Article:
View Full Version : Peoria's Whiskey History
In the Walker's Deluxe thread the discussion turned toward Hiram Walker's distillery in Peoria, IL....out of curiosity I did a little research and found this info on the historical whiskey industry in the region:
"Distilleries and Breweries
Peoria once produced more whisky than any city in history. So great was the revenue from the whiskey tax that Peoria's share of taxes paid to the federal government was larger than any other district in the entire United States. River access, good water, an abundance of corn and barley, and good means of transportation all contributed the unprecedented success of Peoria's alcohol industry.
It all began in 1843 with Andrew Eitle's small brewery just south of where the Bob Michel Bridge is today. Eitle eventually leased the brewery to Frederick Muller, under whom it became known as the Peoria Brewery. Almiran S. Cole launched Peoria's first distillery in 1843. Cole had little knowledge of the liquor business, but brought skilled workman from St. Louis to build his plant. Cole soon sold the company, but returned in 1850 with partners Tobias Bradley, William Moss, and Benjamin Bourland to set up another distillery. From these small beginnings, Peoria evolved into the Whiskey Capital of the World.
By 1832, more roads centered at Peoria than any other downstate city, and soon it became the largest corn-consuming market in the world. During the years of 1837 to 1919 Peoria housed 24 breweries and 73 distilleries.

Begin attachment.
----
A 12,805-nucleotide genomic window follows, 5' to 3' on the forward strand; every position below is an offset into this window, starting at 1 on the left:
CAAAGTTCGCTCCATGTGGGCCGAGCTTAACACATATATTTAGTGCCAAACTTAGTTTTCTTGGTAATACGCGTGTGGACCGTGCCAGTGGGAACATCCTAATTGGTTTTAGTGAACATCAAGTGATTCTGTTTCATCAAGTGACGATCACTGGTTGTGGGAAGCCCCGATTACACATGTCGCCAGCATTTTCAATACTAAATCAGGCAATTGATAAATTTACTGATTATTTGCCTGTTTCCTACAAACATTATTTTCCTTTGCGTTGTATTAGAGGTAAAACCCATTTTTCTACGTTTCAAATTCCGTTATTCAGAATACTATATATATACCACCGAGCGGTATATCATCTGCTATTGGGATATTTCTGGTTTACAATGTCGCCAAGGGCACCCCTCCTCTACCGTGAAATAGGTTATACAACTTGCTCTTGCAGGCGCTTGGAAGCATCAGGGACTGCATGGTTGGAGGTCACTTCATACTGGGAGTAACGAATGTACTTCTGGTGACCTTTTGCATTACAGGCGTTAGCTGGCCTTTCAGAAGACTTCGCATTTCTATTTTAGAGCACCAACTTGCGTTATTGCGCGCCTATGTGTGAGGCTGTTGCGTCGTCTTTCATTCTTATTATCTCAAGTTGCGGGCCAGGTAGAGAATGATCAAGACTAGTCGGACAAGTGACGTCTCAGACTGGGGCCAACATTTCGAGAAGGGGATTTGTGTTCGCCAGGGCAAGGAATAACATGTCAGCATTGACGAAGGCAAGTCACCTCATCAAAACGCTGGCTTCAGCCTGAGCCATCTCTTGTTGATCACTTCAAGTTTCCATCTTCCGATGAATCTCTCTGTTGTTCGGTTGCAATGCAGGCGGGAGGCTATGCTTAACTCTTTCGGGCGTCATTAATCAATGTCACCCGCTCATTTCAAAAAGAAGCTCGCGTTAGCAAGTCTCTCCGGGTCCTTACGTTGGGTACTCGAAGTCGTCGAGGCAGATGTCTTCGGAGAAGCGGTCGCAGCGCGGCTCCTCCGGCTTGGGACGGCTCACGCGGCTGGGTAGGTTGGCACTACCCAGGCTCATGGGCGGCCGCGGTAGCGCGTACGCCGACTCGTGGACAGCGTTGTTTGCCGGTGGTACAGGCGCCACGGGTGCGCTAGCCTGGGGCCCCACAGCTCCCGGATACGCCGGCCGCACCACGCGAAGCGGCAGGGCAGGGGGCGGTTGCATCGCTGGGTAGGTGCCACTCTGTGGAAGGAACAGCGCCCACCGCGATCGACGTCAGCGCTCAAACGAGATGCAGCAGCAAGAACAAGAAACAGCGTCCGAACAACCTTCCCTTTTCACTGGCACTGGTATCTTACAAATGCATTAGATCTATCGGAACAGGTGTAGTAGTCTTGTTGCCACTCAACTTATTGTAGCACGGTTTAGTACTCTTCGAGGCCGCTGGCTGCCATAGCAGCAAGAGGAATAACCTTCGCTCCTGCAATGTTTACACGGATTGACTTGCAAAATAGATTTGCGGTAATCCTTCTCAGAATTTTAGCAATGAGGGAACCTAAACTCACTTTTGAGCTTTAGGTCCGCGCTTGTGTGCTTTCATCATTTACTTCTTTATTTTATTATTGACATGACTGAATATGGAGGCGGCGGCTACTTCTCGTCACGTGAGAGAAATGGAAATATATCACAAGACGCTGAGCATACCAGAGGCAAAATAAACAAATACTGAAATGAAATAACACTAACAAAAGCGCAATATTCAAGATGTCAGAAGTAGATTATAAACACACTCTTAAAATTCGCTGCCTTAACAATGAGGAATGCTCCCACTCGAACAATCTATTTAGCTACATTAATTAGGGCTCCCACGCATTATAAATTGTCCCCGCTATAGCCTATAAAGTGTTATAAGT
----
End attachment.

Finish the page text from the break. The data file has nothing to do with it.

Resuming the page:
The last brewery in Peoria is the John S. Rhodell Brewery at 619a Water Street, which has been in existance since 1998."
"When Andrew Eitle began his small brewery in 1837, no one could have known that in a just few short years Peoria would become the whiskey capitol of the world. Even in 1843, when Almiran S. Cole built Peoria's first distillery, little evidence of an upcoming booming industry could be seen.
In 1881 Joseph Greenhut, Nelson Morris, and John H. Francis built the Great Western Distillery. Even then it was known as the largest distillery in the world. Distilling became the leading industry of Peoria in 1896, with 18.6 million gallons of alcohol being produced each year.
Edward and Albert Leisy's Brewery was founded in 1884 and remained in operation until the Prohibition Act of 1920. The brewery was then sold to the Premier Malt Company, which eventually became associated with the Pabst Brewing Company. Pabst built a large plant in Peoria Heights in 1933 that remained there until 1982.
Peoria Illustrated reported that in 1893 185,000 gallons of spirits were being produced every 24 hours. The whiskey tax revenue from Peoria's share of taxes paid to the federal government was larger than any other district in the entire United States.
In 1933 Hiram Walker's & Sons purchased Greenhut's Great Western Distillery. Hiram Walker's continued in the Great Western's footsteps by remaining the largest distillery in the world."
The Great Western produced:
"Ravenswood Rye" and "Ravenswood Bourbon."